Among our interviews with dozens of CMOs, we talked with Tobias Lee, CMO of Thomson Reuters Tax and Accounting. The agile marketer reported, “Our leadership encourages our teams to do what’s right for the customer and to speak up to make that happen. People feel empowered to share ideas and are supported to go and do these things. And that has been very different—to feel like you can move fast with ideas you have because you’re not concerned that management may not support you.”
3. Committing to the process: A truly agile marketing process works best when all parties have committed to the process, and people’s time has been freed to work as an agile team against collaborative objectives. The biggest issue with the agile process is that typically individuals or teams are not given the time—literally, hours in the day—required to impact change. Too much other work is still on their plates to manage the agile process and iterate based on what they are learning. Without freeing resources, the process likely will break down as urgent requests trump those defined in the agile project.
Care needs to be given to team composition and time allocation—it must realistically support the work to be accomplished. The right level of buy-in across the organization is also required to ensure team members are not being pulled in multiple directions.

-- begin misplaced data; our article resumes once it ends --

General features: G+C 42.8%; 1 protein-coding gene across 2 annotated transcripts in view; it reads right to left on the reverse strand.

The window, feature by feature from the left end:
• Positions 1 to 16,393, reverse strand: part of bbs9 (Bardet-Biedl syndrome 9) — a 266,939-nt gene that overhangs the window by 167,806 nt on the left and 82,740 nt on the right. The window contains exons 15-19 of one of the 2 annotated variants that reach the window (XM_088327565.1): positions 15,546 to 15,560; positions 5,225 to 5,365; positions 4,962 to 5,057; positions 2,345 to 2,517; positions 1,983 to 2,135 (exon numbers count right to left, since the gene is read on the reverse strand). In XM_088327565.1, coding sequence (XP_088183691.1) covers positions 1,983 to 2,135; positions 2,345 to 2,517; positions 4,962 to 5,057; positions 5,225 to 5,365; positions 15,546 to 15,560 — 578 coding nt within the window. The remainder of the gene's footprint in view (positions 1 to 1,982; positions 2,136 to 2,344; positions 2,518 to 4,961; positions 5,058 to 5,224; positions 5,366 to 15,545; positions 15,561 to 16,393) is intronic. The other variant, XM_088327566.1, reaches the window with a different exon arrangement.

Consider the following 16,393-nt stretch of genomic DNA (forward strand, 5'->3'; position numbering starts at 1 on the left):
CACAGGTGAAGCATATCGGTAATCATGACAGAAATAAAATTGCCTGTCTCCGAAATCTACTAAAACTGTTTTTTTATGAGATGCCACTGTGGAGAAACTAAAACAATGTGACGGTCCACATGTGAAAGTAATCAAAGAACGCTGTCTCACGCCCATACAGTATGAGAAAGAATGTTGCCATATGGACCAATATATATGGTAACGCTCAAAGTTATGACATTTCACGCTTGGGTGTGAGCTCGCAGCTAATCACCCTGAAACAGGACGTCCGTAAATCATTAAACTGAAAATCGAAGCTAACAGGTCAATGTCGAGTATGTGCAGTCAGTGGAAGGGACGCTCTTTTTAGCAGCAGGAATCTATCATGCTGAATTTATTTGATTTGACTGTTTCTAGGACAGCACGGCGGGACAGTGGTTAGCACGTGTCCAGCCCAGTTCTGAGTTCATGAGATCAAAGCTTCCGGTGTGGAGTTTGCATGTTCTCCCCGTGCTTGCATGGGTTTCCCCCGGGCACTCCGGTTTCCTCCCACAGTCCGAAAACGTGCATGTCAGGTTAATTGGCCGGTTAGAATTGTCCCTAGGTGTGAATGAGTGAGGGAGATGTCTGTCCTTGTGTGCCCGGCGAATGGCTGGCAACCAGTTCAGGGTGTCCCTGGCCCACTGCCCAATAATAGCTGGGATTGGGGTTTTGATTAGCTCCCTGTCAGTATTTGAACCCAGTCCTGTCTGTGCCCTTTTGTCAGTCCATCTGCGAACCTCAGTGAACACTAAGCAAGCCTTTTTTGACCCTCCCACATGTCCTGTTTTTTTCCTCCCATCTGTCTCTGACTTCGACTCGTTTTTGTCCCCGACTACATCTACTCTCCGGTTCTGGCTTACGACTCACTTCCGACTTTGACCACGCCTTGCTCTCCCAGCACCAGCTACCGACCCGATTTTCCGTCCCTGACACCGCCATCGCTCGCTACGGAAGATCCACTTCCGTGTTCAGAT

Customer Knowledge And Ability To Impact Change
Another result from the McKinsey/ANA survey sheds more light on the leadership disconnect: A whopping 96 percent of respondents report the ability to make data-based decisions is the most crucial way to deal with disruption, yet only half say they have the right metrics in use. Investment in data analytics is one that leadership needs to push for.
This factor also affects marketing’s role in managing the customer experience, which will be limited across the customer life cycle without the right data. This reflects oversight and accountability living in silos for the entire customer experience. If your team is trying to operate in an agile way, they need constant feedback on how their marketing is performing so they can adjust to improve, kill tactics that fail, and scale up successes. It takes leadership’s investment in the right kind of data analytics to inform your marketing.
Doing what’s right for the customer is a centerpiece of agile marketing. Having a true, deep, daily understanding of your customer can result in exceptional marketing. Agile marketing tools such as personas, buyers’ journeys, and user stories are absolutely critical to its success. The CMO, VP, and all staff need to have a single, in-depth view of the customer, which traditional silos do not support.
Agile marketing really does work, but it takes patience, commitment, and investment from leadership. For CMOs who perceive agility so differently from their teams, it’s time to understand and fix the discrepancy. It’s time to make sure that those working for them are empowered with the independence, data, and customer knowledge they need to be truly agile.
If you’re interested in contributing to more research on the subject of agile marketing, please contact Barre Hardy at CMG Partners.